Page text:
The Khronos group may release the completed OpenCL specification in about a month, according to a report by MacWorld. One of the site's editors was at the SC08 high-performance computing conference in Austin, where Intel's Tim Mattson revealed what's going down:
"The bottom line is, we've defined it technically," Mattson explained. "Now you go through a process where all the companies involved get all their lawyers to pore through and make absolutely sure there's no IP and that all the i's have been dotted and all the t's have been crossed. There's a minimum of 30 days where companies can pore over it and approve it to say that ‘yes, we bless this. It does not expose IP, it does not create any trademark problems, it's okay.' But until that 30-day period is up, and until all of our companies have signed the paperwork saying ‘yes, we bless this,' we cannot release demos, we cannot release the specs."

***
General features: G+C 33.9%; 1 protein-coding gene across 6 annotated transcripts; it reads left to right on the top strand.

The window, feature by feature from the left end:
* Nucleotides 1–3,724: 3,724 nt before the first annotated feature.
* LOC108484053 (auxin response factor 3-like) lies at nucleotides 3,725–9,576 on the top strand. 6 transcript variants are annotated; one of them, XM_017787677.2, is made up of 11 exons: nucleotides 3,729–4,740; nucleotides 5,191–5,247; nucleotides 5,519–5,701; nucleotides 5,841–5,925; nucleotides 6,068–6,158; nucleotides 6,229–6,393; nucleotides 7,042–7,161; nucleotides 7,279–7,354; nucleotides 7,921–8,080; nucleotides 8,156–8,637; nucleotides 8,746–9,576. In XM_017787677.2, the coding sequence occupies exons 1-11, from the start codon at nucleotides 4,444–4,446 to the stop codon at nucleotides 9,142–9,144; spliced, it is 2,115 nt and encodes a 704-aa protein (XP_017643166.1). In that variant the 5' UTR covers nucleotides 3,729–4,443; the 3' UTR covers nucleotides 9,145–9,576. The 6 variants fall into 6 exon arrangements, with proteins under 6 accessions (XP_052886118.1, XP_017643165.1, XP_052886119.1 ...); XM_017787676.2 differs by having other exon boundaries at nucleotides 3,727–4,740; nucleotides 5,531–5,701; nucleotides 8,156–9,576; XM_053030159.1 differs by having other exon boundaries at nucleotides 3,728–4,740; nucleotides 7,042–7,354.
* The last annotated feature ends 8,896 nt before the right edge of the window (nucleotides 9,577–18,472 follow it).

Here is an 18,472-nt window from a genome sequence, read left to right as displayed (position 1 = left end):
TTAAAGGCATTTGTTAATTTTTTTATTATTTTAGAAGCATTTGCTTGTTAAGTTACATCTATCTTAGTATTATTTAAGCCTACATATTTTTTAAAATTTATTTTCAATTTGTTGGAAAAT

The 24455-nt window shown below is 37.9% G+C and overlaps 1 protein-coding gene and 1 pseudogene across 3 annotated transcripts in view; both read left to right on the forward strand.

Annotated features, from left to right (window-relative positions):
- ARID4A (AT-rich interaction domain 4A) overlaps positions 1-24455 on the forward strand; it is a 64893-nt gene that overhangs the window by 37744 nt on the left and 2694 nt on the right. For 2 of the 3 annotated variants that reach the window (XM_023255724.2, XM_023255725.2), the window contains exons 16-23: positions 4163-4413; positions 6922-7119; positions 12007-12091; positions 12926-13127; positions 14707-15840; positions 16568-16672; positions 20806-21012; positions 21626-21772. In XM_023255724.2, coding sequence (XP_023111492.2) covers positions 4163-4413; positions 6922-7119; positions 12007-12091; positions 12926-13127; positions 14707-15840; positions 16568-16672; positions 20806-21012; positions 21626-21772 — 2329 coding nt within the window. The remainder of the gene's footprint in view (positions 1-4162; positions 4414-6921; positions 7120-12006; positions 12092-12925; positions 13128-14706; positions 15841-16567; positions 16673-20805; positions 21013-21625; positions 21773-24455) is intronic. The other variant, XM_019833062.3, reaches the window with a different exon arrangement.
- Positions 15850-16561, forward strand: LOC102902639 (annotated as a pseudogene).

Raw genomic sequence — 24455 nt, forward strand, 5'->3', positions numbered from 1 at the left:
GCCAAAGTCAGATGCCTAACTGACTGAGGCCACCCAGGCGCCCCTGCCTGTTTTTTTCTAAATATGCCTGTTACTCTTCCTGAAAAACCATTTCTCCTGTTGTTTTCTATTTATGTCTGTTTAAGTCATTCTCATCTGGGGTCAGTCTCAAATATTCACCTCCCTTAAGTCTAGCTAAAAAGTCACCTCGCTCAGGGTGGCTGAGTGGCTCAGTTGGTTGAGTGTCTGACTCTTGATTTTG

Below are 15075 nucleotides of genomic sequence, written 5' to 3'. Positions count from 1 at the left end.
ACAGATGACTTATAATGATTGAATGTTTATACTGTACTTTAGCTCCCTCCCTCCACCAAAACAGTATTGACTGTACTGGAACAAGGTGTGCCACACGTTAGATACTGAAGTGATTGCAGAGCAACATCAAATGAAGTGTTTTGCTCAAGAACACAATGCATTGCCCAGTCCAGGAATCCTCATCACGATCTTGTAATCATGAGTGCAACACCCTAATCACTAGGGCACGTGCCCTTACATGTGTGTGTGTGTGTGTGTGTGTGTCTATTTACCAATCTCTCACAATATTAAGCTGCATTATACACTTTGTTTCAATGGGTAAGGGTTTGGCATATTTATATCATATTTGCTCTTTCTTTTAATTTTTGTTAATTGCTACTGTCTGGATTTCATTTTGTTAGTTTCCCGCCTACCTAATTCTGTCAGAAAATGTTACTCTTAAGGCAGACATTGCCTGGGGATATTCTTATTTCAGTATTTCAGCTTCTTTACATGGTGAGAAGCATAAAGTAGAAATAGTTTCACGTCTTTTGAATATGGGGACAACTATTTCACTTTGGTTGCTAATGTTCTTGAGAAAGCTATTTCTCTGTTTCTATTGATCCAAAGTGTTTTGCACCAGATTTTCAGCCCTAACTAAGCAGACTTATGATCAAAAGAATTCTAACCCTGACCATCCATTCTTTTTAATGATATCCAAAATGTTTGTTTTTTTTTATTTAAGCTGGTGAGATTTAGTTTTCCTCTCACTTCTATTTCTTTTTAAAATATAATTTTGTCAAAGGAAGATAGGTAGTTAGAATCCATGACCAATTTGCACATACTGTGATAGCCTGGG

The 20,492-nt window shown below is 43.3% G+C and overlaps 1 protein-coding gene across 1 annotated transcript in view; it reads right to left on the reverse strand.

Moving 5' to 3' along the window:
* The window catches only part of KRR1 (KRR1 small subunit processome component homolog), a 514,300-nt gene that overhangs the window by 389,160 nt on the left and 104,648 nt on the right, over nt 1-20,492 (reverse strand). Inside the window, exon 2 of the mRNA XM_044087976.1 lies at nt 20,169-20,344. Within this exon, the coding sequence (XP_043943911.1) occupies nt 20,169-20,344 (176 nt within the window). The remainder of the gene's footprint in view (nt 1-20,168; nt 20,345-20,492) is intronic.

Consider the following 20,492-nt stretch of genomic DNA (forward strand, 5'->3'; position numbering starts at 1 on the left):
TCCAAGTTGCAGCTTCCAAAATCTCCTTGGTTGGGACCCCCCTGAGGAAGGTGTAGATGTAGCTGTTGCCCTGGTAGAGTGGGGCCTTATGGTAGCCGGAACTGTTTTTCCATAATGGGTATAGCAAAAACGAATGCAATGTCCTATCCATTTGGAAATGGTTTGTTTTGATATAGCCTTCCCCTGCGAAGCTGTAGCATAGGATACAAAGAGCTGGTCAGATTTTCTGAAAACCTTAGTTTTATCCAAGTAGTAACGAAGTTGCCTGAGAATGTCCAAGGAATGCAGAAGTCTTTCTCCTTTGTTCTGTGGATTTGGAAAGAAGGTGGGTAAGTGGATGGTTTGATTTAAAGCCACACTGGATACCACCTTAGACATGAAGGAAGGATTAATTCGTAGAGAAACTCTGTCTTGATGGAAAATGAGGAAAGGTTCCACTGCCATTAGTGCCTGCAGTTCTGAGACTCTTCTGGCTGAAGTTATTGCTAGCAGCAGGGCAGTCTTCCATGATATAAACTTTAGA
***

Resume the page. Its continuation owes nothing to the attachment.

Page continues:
Apple announced OpenCL (or the Open Computing Language) in early June, promising the C-based programming interface would allow developers to "efficiently tap the vast gigaflops of computing power currently locked up in the graphics processing unit." Think of OpenCL as an open, royalty-free cousin of Nvidia's CUDA and AMD's Brook+ that's designed to work with all kinds of hardware—even "cheesy integrated graphics" and x86 microprocessors, Mattson says. The OpenCL working group includes AMD, Nvidia, and Intel.
Khronos president (and Nvidia VP) Neil Trevett points out that the spec was completed in record time: "If you go to some other larger standards bodies, it's quite normal for a standard to take five years or more . . . Our record was 12 months, up to now; we've done this one in six." Reportedly, the OpenCL team worked overtime so the spec would be ready for Apple's upcoming Mac OS X "Snow Leopard" operating system.